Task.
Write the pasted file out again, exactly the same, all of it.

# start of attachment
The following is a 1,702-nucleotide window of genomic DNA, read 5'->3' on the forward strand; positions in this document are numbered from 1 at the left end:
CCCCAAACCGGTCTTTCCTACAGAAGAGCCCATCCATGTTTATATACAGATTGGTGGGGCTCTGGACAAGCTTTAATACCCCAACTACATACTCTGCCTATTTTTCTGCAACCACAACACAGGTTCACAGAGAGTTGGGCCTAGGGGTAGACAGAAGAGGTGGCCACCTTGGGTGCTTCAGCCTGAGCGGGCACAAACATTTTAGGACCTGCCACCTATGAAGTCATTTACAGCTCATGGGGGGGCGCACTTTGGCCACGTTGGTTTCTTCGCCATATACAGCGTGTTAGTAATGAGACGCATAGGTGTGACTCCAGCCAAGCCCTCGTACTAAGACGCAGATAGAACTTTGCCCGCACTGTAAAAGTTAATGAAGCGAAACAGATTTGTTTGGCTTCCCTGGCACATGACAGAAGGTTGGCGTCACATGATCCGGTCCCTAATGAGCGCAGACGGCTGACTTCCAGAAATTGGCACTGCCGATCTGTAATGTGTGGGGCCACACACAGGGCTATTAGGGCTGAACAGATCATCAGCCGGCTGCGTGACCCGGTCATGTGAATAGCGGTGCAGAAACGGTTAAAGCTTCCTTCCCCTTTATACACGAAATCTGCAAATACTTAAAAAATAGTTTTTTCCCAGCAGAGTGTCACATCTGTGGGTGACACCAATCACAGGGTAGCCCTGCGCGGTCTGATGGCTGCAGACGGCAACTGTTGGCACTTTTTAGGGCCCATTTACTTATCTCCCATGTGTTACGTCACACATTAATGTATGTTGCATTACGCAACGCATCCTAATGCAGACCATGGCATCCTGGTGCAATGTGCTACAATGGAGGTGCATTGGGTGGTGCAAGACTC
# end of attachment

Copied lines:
The following is a 1,702-nucleotide window of genomic DNA, read 5'->3' on the forward strand; positions in this document are numbered from 1 at the left end:
CCCCAAACCGGTCTTTCCTACAGAAGAGCCCATCCATGTTTATATACAGATTGGTGGGGCTCTGGACAAGCTTTAATACCCCAACTACATACTCTGCCTATTTTTCTGCAACCACAACACAGGTTCACAGAGAGTTGGGCCTAGGGGTAGACAGAAGAGGTGGCCACCTTGGGTGCTTCAGCCTGAGCGGGCACAAACATTTTAGGACCTGCCACCTATGAAGTCATTTACAGCTCATGGGGGGGCGCACTTTGGCCACGTTGGTTTCTTCGCCATATACAGCGTGTTAGTAATGAGACGCATAGGTGTGACTCCAGCCAAGCCCTCGTACTAAGACGCAGATAGAACTTTGCCCGCACTGTAAAAGTTAATGAAGCGAAACAGATTTGTTTGGCTTCCCTGGCACATGACAGAAGGTTGGCGTCACATGATCCGGTCCCTAATGAGCGCAGACGGCTGACTTCCAGAAATTGGCACTGCCGATCTGTAATGTGTGGGGCCACACACAGGGCTATTAGGGCTGAACAGATCATCAGCCGGCTGCGTGACCCGGTCATGTGAATAGCGGTGCAGAAACGGTTAAAGCTTCCTTCCCCTTTATACACGAAATCTGCAAATACTTAAAAAATAGTTTTTTCCCAGCAGAGTGTCACATCTGTGGGTGACACCAATCACAGGGTAGCCCTGCGCGGTCTGATGGCTGCAGACGGCAACTGTTGGCACTTTTTAGGGCCCATTTACTTATCTCCCATGTGTTACGTCACACATTAATGTATGTTGCATTACGCAACGCATCCTAATGCAGACCATGGCATCCTGGTGCAATGTGCTACAATGGAGGTGCATTGGGTGGTGCAAGACTC